Like many restaurants around the world, Vermilion closed in March 2020. Unlike most of those businesses, it stayed shuttered until the summer of 2022. In fact, it was a surprise to me when the restaurant reopened at all. I arrived in Northern Virginia in May of 2020, a month and a half after Vermilion went into hibernation. To me, it was a legend of the past — a place where the Obamas had long ago celebrated Valentine’s Day.
Now, it is a living restaurant again. In the meantime, previous chef Thomas Cardarelli decamped to his own Alexandria business, Stracci Pizza. In his place, Ben Pflaumer, a young chef whose background leans Italian thanks to tenures at Marc Vetri’s Philadelphia restaurants and the experience of opening DC’s second location of Officina, is cooking up the next generation of dishes.
Needless to say, pasta and risotto are highlights of Pflaumer’s menu, but his kitchen focuses on something else just as quintessentially Italian: locavorism.
“Really we just want to work as closely as possible with local purveyors, farmers, and fishermen to be as sustainable a restaurant as we can and make some delicious food,”
That means that the risotto, unquestionably his best dish, is made with chewy brown arborio rice from a farm about an hour away in Maryland. Each forkful stretches with melted Grana Padano cheese and has a whisper of earthy truffle. Its unusual touch of dark sweetness is courtesy of smoked candy onion.
It’s a preview of the splendors Pflaumer’s cuisine might promise someday. But on the whole, Vermilion does not yet reach those heights. Unreliable service and small, expensive portions of uninspiring dishes mean that the reopened restaurant isn’t currently living up to its pre-pandemic reputation.
But I’m not losing hope. The risotto is neither the only plate with a firm focus on local products nor the sole menu offering that has me already contemplating a return visit someday. The baby beets may sound like a throwaway: Everybody has a beet salad, right? Not one like this.
In this case, the rainbow of poached beets is served in a ring-molded pile atop pesto made from the roots’ own greens. Stracciatella crowns the construction, bleeding sweet cream from chewy, stretchy torn mozzarella. Pistachio and anise hyssop are strewn on top, lending a combination of nutty and licorice-like flavors that make this far more than your average beet salad.
So what’s the problem? While it’s clear that Pflaumer has this kind of inspiration in his quiver, it sometimes misfires. At $35, I was expecting a showstopper when I ordered the Shenandoah baby goat. The meat is expertly braised, with fat melting away to reveal only slabs of tender flesh with crisp corners. Unfortunately, the jus that dresses it merely tastes like salt. The sides of cute, miniature fairy tale eggplants are undercooked, and barley, which could provide some body to the dish, is meagerly portioned.
The issue with saltiness extends to other dishes on other nights. The casoncelli is stuffed pasta that enfolds braised pork with a mealy texture. They are eminently eye-pleasing, if excessively al dente, even for a pasta eater who loves a bit of bite. The brown butter, dotted with mirepoix, is a lip-sticking delight at first bite, but that surplus of salt rears its head, parching a diner as they tuck into a portion in line with what one might find in Italy.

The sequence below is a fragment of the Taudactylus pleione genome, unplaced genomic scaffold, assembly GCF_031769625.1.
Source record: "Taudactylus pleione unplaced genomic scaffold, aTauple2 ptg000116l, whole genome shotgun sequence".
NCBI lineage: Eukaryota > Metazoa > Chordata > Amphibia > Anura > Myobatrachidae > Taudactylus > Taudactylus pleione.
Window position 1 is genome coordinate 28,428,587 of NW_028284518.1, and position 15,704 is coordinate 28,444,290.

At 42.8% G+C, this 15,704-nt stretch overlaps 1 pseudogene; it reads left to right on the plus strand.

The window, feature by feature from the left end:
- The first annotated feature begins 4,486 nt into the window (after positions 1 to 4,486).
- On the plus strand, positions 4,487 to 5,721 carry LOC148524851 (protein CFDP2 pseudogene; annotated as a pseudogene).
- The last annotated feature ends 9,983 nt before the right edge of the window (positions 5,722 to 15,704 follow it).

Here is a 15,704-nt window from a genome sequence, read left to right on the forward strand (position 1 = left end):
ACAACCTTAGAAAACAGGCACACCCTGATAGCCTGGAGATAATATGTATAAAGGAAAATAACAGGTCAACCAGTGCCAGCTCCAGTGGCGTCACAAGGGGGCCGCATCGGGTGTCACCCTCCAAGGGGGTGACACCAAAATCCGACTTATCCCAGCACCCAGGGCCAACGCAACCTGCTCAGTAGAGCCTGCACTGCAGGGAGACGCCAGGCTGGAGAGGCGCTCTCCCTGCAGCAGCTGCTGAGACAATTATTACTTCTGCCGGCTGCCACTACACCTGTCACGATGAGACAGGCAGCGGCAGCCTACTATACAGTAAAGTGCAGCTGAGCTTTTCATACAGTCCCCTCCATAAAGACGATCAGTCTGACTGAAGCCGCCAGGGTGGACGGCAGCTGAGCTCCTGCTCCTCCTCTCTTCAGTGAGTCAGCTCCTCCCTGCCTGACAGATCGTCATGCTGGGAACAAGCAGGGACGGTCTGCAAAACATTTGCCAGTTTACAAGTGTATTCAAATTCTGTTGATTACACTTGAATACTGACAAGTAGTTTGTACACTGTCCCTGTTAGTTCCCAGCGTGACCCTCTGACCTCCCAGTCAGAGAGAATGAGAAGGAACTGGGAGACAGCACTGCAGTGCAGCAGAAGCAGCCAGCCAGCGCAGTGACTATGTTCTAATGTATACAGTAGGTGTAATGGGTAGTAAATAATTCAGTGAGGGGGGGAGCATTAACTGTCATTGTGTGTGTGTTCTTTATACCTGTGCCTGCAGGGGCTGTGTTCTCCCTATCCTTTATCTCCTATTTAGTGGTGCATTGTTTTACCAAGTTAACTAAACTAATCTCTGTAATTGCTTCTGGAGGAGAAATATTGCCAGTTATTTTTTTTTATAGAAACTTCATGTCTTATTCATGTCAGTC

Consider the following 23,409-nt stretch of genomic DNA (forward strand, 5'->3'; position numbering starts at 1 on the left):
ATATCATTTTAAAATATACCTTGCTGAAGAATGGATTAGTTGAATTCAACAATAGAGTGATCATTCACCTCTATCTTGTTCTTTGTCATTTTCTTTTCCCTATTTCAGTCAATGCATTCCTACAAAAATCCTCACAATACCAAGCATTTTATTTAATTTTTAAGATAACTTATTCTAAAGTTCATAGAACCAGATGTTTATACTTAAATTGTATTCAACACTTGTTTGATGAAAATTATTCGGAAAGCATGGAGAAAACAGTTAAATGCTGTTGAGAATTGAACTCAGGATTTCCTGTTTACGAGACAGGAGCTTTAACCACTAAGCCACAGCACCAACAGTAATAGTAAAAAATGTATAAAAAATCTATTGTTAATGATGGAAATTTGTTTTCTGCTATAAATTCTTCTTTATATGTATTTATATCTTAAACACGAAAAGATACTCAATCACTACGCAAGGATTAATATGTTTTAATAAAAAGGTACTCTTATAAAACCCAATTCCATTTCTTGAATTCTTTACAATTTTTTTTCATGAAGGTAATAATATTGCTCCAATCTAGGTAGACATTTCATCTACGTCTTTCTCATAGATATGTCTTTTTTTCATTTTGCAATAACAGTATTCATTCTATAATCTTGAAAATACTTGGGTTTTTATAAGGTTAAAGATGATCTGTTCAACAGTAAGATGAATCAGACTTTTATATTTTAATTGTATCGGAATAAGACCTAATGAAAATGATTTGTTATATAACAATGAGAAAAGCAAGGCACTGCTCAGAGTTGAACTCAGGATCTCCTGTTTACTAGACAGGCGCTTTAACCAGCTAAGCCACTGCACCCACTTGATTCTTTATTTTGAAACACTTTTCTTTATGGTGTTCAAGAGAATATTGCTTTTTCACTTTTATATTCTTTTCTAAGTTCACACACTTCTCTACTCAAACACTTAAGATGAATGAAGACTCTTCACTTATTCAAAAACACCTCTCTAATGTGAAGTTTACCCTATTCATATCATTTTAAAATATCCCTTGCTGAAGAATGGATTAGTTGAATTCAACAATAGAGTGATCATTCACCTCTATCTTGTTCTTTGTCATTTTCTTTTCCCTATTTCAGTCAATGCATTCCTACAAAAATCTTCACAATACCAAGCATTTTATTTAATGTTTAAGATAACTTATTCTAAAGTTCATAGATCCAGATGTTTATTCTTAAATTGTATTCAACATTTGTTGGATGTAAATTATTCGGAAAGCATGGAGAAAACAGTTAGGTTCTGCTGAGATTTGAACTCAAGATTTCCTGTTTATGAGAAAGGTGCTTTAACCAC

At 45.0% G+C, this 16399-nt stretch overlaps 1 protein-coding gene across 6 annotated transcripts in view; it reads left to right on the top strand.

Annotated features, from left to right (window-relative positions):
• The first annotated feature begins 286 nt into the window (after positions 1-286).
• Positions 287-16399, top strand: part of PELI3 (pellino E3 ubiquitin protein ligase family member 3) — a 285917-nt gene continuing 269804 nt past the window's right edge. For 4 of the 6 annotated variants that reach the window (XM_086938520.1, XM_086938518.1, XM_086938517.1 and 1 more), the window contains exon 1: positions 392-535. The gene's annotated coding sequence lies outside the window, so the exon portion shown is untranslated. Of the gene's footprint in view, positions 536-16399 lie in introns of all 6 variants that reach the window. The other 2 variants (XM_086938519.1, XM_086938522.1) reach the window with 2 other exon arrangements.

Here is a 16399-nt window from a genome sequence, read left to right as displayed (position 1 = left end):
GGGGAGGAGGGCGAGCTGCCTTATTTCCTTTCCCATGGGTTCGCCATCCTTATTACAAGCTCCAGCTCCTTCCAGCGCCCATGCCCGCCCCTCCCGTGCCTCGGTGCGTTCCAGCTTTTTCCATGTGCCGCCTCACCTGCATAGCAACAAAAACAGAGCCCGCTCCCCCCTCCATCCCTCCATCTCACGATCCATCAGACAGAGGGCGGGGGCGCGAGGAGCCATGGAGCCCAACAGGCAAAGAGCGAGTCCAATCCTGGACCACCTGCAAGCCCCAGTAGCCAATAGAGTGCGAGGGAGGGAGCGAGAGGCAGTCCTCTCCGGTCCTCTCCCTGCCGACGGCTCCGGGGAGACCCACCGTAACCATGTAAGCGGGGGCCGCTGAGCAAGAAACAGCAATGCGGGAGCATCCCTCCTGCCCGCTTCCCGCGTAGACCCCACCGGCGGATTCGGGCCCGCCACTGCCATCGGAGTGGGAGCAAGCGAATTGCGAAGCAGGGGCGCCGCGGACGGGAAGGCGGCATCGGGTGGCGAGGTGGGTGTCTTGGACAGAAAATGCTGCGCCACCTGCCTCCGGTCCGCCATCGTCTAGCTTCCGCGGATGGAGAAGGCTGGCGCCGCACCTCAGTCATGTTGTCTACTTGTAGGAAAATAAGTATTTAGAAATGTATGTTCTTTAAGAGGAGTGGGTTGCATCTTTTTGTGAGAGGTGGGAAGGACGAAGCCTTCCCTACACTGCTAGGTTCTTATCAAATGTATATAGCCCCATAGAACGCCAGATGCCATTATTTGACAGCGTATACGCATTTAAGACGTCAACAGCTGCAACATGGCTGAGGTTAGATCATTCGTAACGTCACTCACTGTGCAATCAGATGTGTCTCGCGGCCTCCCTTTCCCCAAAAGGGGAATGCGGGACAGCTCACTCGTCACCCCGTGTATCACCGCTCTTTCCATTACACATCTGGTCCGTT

Choosing dishes based on the menu’s “small” and “large” identifiers can be confusing. The Amish chicken liver terrine is served with a hot, fluffy-centered waffle. Though it’s a small plate, it was enough to easily fill me up, especially when paired with the rich terrine, which melts into the crevices of the waffle. Yes, the dish itself is a typical appetizer, but certainly a shareable one.
Diners may not want to share the petite “snacks,” another section of the menu that seems bound to be consumed at the bar. My dining companion very nearly ordered seconds of the Maryland crab croquettes with its lightly acidic Dijon and tarragon sauce, but I was less enchanted with the bites of fried chicken (essentially three nuggets, but for $6, who’s complaining?), which were mostly breading.
Another fried appetizer, the potato pave, probably would have fared better as a side. The layers of thinly sliced potato are simply a lot of spud on their own. Some chunks of feta and a few capers don’t do much to mitigate the impression of a starch bomb.
But paired with the buttery Roseda Farms bavette steak, it suddenly makes sense. The steak is part of a fresh summer dish, like something a friend might make at an upscale barbecue, thanks to its ribbons of zucchini, petite heirloom tomatoes, and salsa verde. The potatoes elevate the combination and helped to fill up my dining companion, who felt the portion was on the small side.
Pflaumer, a graduate of The Culinary Institute of America, creates his own desserts. The best of these is a ring of Bavarian cream accompanied by warm crumbles of financier that melt the brown butter ice cream on top. A blueberry-filled strudel is lovably flaky but marred by a heavy dose of white Port sabayon that overwhelms the sweet berries.
Will Vermilion regain its place as a local restaurant superpower? Very likely. Its regionally sourced ingredients mean it has strong ties to the community at large, and it’s clear that Pflaumer has great potential. Once he unveils the restaurant’s famed tasting menus again, he will likely have found his footing in his new digs. And that’s when I’ll be back.
See This: An arched brick doorway and sconces with flickering flames bestow a romantic feel on the upstairs. Downstairs is more casual, with sports fans watching a game at the bar.
Eat This: Baby beets, risotto, Bavarian
Open for dinner Tuesday through Sunday
1120 King St., Alexandria